FTC Obtains Court Order: Debt Collector Banned from Debt Collection Business

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For Release

The final defendant in a debt collection scheme that illegally threatened to arrest or sue consumers and harassed their friends, family members and employers is banned from debt collection activities under a settlement with the Federal Trade Commission.

The settlement resolves an FTC complaint filed in May 2015, alleging that Anthony Coppola and his co-defendants engaged in banned debt collection tactics – they made false threats, contacted third-parties to pressure debtors, charged made-up fees, sent deceptive text messages claiming that non-existent payments were declined, and failed to identify themselves as debt collectors. The other defendants – Audubon Financial Bureau LLC, Unified Global Group LLC, ARM WNY LLC and Domenico D’Angelo – were banned from the debt collection business under a settlement reached in September 2016.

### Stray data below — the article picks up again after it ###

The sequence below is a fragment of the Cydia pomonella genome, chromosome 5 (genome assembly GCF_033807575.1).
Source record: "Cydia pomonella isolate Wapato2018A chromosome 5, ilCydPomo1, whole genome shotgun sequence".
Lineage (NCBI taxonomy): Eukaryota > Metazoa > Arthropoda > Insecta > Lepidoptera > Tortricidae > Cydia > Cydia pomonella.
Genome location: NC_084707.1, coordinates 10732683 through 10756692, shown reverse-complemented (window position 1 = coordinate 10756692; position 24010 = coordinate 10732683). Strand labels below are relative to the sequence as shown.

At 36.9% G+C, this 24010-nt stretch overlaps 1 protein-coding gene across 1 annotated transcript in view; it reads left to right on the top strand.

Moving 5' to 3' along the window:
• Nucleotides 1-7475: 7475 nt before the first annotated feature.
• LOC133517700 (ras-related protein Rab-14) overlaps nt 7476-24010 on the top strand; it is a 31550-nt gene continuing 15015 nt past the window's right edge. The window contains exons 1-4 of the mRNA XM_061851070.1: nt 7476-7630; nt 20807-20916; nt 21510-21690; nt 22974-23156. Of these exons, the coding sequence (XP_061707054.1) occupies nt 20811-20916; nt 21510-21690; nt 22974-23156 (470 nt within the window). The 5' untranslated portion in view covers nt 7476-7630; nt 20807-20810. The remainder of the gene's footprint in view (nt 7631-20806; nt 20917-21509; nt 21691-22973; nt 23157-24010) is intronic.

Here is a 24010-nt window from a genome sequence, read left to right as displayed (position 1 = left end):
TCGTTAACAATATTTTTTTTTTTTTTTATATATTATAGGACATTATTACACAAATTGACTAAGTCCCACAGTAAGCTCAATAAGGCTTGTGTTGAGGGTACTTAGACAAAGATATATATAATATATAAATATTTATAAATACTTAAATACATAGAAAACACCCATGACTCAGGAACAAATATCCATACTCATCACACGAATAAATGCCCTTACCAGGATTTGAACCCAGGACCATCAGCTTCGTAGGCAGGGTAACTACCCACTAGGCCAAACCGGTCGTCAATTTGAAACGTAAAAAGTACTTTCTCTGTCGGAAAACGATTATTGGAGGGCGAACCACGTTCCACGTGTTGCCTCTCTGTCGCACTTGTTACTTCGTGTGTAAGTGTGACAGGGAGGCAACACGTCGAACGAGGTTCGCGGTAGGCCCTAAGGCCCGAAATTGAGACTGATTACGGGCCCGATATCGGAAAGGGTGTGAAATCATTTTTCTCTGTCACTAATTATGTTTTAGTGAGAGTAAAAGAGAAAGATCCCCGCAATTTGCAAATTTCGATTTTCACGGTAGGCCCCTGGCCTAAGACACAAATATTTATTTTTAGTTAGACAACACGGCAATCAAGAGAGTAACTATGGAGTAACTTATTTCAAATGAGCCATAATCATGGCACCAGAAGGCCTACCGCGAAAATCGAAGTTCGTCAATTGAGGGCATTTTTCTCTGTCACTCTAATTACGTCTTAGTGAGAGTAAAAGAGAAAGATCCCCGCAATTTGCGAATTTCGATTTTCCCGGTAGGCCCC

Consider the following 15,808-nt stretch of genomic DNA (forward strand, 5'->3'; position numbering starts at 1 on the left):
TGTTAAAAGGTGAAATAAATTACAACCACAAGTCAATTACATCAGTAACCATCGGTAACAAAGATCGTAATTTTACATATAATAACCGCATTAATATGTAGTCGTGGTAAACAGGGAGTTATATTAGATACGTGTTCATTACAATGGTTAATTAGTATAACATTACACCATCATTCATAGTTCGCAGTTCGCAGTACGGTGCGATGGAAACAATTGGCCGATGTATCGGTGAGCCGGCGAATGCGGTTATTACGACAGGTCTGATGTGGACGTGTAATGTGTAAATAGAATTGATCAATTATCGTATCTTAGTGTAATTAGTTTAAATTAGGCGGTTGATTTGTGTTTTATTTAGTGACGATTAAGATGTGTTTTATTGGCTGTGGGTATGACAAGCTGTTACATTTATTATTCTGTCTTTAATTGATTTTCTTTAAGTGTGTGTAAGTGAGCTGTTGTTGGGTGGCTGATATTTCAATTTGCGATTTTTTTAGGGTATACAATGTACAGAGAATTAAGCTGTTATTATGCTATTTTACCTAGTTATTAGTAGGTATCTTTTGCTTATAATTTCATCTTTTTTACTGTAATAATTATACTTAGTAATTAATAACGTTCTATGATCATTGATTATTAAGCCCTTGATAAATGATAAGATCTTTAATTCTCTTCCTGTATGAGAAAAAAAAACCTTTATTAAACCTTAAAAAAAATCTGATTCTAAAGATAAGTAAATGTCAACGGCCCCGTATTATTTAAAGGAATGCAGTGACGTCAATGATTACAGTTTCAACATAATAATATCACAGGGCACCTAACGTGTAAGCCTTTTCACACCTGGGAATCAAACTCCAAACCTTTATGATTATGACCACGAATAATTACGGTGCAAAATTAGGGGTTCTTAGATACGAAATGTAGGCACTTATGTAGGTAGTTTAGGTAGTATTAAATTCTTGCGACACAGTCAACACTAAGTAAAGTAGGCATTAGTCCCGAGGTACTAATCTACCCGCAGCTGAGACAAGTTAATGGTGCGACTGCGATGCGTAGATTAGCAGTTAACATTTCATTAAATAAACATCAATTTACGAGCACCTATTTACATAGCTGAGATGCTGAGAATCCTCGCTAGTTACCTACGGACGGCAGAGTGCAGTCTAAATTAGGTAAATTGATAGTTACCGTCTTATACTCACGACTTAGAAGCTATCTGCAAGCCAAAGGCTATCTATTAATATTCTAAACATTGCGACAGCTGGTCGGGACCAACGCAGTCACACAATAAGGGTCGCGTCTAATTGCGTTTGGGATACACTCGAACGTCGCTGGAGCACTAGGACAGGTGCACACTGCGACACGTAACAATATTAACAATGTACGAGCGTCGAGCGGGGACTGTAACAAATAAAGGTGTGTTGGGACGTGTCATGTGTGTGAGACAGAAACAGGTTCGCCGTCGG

Under the settlement order announced today, Coppola is banned from debt collection activities or otherwise trading in consumer information regarding debt. The order also prohibits him from profiting from consumers’ personal information and failing to dispose of it properly, and imposes a $9.39 million judgment that will be suspended due to his inability to pay. The full judgment will become due immediately if Coppola is found to have misrepresented his financial condition.

The Commission vote approving the proposed stipulated order was 2-0. The U.S. District Court for the Western District of New York entered the order on August 24, 2017.

NOTE: Stipulated final orders have the force of law when approved and signed by the District Court judge.

The Federal Trade Commission works to promote competition, and protect and educate consumers. You can learn more about consumer topics and file a consumer complaint online or by calling 1-877-FTC-HELP (382-4357). Like the FTC on Facebook, follow us on Twitter, read our blogs and subscribe to press releases for the latest FTC news and resources.

Contact Information

Frank Dorman
Office of Public Affairs

Leah Frazier
Bureau of Consumer Protection